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Thursday, January 08, 2015

'RBI should have started cutting rates from October'
December 24, 2014:  Bank credit growth, still sluggish, could see a rise if the Reserve Bank of India decides to cut interest rates, believes Ashima Goyal, an external member of the central bank's technical advisory committee and professor of economics at Indira Gandhi Institute for Development Research, Mumbai.

In an interview with Business Standard, she discusses a range of issues on the economy. Edited excerpts:

Do you think there will be some upturn in inflation once the base effect vanishes?

The glide path for retail inflation is eight per cent by January 2015 and six per cent by January 2016.

That is RBI’s target. Formal inflation targeting is not there, it is being discussed with the government.

However, the economy is over-achieving on the glide path. RBI’s own March (2015) forecast has come down to six per cent.

Because of this, there is some room to cut rates.

Inflation has come down because of the reduction in oil and other commodity prices.

Even if there is some upturn due to the base effect, it will not be large enough to raise inflation above six per cent. There is very little risk to the latter target.

Is RBI likely to defer interest rate cuts due to volatility in the currency?

I do not think it should do so in the Indian context, for a number of reasons.

We have had some real appreciation in the rupee in the past, due to which we can take some depreciation.

RBI is comfortable with the foreign exchange reserves, and inflows are also large enough to protect against any severe depreciation.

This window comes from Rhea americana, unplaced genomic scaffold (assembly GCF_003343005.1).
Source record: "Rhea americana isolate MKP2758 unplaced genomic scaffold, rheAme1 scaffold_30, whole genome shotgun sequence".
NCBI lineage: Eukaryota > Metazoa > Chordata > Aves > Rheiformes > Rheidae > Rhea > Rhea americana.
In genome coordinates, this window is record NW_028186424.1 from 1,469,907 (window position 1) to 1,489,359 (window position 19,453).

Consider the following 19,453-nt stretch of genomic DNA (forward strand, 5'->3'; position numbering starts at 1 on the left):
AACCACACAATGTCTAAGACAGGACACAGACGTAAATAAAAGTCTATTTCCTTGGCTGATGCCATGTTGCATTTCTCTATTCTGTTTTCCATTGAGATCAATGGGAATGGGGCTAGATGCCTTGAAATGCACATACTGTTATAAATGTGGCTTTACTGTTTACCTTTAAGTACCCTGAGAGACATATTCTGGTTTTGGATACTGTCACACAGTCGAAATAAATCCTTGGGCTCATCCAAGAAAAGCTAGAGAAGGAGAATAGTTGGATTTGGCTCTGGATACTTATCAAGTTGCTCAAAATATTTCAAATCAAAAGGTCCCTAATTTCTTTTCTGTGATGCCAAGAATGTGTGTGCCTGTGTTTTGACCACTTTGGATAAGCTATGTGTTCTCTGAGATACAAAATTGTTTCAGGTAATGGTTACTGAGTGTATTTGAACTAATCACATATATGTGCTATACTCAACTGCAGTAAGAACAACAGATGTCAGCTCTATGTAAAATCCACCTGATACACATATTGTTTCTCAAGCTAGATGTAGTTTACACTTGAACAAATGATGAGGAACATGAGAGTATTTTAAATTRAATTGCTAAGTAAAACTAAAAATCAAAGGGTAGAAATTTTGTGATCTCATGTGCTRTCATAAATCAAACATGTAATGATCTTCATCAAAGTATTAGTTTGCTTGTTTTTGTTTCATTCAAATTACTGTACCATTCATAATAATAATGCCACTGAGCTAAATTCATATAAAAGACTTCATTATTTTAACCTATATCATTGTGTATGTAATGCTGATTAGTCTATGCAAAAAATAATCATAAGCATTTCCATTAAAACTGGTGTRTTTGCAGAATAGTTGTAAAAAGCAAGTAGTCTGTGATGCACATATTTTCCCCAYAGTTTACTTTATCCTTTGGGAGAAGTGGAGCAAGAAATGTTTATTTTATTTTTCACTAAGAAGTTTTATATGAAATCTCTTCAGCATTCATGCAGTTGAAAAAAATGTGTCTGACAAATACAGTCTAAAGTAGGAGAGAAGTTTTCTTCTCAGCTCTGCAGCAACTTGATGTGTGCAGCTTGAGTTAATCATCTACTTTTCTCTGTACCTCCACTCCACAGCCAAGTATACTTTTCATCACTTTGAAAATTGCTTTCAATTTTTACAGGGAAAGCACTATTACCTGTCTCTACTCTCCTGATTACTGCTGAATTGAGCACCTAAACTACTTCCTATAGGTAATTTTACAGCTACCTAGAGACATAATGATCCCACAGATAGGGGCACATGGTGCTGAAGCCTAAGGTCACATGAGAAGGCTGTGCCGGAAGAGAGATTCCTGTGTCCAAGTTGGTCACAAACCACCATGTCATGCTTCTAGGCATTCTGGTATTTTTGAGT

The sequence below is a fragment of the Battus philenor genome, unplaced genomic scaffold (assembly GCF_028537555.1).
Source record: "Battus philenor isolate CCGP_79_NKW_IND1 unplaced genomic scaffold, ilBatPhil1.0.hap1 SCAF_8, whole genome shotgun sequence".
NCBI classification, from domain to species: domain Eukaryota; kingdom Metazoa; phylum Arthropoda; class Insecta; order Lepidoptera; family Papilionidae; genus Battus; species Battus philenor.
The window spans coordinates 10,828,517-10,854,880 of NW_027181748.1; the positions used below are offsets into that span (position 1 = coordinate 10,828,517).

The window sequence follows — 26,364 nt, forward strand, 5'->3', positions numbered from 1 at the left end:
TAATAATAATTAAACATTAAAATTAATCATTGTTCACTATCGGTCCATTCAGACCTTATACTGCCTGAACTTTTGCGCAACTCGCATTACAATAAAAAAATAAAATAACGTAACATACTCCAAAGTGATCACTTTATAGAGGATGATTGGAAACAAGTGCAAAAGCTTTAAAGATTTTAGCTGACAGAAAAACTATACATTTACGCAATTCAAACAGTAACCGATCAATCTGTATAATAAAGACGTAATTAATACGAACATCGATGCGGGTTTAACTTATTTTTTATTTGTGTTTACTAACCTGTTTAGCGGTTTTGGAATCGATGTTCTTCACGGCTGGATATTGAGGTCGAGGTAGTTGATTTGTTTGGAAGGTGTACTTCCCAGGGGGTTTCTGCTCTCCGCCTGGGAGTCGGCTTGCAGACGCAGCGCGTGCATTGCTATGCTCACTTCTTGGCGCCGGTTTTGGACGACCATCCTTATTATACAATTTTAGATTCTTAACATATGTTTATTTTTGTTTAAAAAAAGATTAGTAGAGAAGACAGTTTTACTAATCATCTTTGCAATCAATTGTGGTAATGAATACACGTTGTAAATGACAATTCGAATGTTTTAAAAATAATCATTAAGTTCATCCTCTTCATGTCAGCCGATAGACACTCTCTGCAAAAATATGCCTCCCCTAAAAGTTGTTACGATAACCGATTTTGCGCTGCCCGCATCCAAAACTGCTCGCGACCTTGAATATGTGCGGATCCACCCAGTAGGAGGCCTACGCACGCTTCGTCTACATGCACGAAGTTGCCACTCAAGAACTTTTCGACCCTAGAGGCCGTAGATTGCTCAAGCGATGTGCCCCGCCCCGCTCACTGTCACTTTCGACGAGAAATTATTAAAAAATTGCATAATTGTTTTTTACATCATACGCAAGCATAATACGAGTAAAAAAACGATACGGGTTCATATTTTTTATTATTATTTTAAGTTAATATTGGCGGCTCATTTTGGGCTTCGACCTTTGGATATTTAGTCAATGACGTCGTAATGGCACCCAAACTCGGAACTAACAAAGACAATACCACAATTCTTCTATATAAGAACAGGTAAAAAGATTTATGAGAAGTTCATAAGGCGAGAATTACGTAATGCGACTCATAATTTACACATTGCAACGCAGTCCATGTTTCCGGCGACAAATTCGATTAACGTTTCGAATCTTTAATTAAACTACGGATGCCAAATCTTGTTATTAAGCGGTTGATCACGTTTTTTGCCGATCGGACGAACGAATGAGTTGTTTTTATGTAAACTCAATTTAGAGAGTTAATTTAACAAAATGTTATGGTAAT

So, I do not think rupee depreciation will be sufficiently large to require any interest rate defence.

This is aimed at retaining debt inflows.

Our experience of 2013 is when RBI raised short-term interest rates by 300 basis points, it did not work much because even after four or five months, debt outflows continued.

So, it is better to focus on the domestic cycle.

Higher growth will attract better quality inflows. More, debt inflows are still capped, although these caps have been relaxed.

When do you expect the rate cut cycle to begin?

The RBI governor will decide. I will not predict what will happen, but my view is that RBI should already have started cutting rates.

The aim of a glide path is to reduce the output sacrifice of disinflation.

If the trend of inflation is already under the glide path, output is much below potential and industry is hardly growing, it is possible to think of stimulating demand.

Household inflation expectations are most affected by food inflation.

That should come down because internationally, too, food prices are softening. If all this is helping to anchor inflation, you can reduce interest rates.

The rate cuts should, however, be very gradual to continue the focus on inflation expectations.

The path should be data-dependent. Steep cuts had occurred when oil prices fell in 2008 and led to over-stimulus.

This should be avoided.

The rate cut cycle should have begun in October, maybe by a 25 basis points cut. The cycle could have started.

Then, there is no need to cut every time, as the signal itself and future expected cuts have a positive impact.

Probably, RBI is waiting to see what happens after the base effect wears out.

Do you think concern on the current account deficit might be back in 2015, as gold imports have risen? Was it prudent to remove the 80:20 restriction on gold import?